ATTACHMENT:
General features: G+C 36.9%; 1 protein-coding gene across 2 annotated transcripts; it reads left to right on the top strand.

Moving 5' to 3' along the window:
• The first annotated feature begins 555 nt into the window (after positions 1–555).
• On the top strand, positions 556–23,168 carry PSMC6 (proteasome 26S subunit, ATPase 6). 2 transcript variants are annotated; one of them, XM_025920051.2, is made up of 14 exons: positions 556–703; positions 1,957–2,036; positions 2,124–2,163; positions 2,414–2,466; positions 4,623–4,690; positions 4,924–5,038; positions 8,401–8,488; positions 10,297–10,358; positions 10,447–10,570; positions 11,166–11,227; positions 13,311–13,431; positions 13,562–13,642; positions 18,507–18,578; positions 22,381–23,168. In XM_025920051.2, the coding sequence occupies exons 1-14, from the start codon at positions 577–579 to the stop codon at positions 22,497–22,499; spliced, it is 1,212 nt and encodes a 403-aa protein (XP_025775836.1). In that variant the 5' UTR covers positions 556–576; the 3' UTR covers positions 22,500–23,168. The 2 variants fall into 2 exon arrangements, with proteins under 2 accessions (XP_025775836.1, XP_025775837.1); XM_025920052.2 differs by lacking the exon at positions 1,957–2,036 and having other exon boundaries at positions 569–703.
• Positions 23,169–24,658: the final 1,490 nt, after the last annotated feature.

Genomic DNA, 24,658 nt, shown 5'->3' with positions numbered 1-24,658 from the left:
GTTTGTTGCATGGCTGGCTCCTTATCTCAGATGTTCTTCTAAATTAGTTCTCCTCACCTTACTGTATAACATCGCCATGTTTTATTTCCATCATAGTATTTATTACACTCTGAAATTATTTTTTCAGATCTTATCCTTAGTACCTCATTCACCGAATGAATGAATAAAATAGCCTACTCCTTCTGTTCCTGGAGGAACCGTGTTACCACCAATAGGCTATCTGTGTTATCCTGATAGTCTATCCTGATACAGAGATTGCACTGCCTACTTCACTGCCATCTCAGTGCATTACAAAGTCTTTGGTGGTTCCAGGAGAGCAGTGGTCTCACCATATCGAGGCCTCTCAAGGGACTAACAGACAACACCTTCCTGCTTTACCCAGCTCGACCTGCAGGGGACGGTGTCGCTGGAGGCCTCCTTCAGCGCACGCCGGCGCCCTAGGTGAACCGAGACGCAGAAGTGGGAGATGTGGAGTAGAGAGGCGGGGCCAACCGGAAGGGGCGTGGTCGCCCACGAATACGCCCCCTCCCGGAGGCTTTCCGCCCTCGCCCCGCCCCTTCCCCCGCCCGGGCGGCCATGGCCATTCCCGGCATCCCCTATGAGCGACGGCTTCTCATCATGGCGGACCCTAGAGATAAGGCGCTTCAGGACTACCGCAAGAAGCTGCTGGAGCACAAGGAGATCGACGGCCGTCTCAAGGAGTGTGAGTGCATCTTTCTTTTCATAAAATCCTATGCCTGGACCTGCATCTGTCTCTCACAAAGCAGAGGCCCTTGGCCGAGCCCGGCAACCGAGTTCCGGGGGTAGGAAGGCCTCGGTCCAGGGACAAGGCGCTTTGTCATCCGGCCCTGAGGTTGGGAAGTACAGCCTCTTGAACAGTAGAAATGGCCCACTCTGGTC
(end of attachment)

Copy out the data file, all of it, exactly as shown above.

General features: G+C 36.9%; 1 protein-coding gene across 2 annotated transcripts; it reads left to right on the top strand.

Moving 5' to 3' along the window:
• The first annotated feature begins 555 nt into the window (after positions 1–555).
• On the top strand, positions 556–23,168 carry PSMC6 (proteasome 26S subunit, ATPase 6). 2 transcript variants are annotated; one of them, XM_025920051.2, is made up of 14 exons: positions 556–703; positions 1,957–2,036; positions 2,124–2,163; positions 2,414–2,466; positions 4,623–4,690; positions 4,924–5,038; positions 8,401–8,488; positions 10,297–10,358; positions 10,447–10,570; positions 11,166–11,227; positions 13,311–13,431; positions 13,562–13,642; positions 18,507–18,578; positions 22,381–23,168. In XM_025920051.2, the coding sequence occupies exons 1-14, from the start codon at positions 577–579 to the stop codon at positions 22,497–22,499; spliced, it is 1,212 nt and encodes a 403-aa protein (XP_025775836.1). In that variant the 5' UTR covers positions 556–576; the 3' UTR covers positions 22,500–23,168. The 2 variants fall into 2 exon arrangements, with proteins under 2 accessions (XP_025775836.1, XP_025775837.1); XM_025920052.2 differs by lacking the exon at positions 1,957–2,036 and having other exon boundaries at positions 569–703.
• Positions 23,169–24,658: the final 1,490 nt, after the last annotated feature.

Genomic DNA, 24,658 nt, shown 5'->3' with positions numbered 1-24,658 from the left:
GTTTGTTGCATGGCTGGCTCCTTATCTCAGATGTTCTTCTAAATTAGTTCTCCTCACCTTACTGTATAACATCGCCATGTTTTATTTCCATCATAGTATTTATTACACTCTGAAATTATTTTTTCAGATCTTATCCTTAGTACCTCATTCACCGAATGAATGAATAAAATAGCCTACTCCTTCTGTTCCTGGAGGAACCGTGTTACCACCAATAGGCTATCTGTGTTATCCTGATAGTCTATCCTGATACAGAGATTGCACTGCCTACTTCACTGCCATCTCAGTGCATTACAAAGTCTTTGGTGGTTCCAGGAGAGCAGTGGTCTCACCATATCGAGGCCTCTCAAGGGACTAACAGACAACACCTTCCTGCTTTACCCAGCTCGACCTGCAGGGGACGGTGTCGCTGGAGGCCTCCTTCAGCGCACGCCGGCGCCCTAGGTGAACCGAGACGCAGAAGTGGGAGATGTGGAGTAGAGAGGCGGGGCCAACCGGAAGGGGCGTGGTCGCCCACGAATACGCCCCCTCCCGGAGGCTTTCCGCCCTCGCCCCGCCCCTTCCCCCGCCCGGGCGGCCATGGCCATTCCCGGCATCCCCTATGAGCGACGGCTTCTCATCATGGCGGACCCTAGAGATAAGGCGCTTCAGGACTACCGCAAGAAGCTGCTGGAGCACAAGGAGATCGACGGCCGTCTCAAGGAGTGTGAGTGCATCTTTCTTTTCATAAAATCCTATGCCTGGACCTGCATCTGTCTCTCACAAAGCAGAGGCCCTTGGCCGAGCCCGGCAACCGAGTTCCGGGGGTAGGAAGGCCTCGGTCCAGGGACAAGGCGCTTTGTCATCCGGCCCTGAGGTTGGGAAGTACAGCCTCTTGAACAGTAGAAATGGCCCACTCTGGTC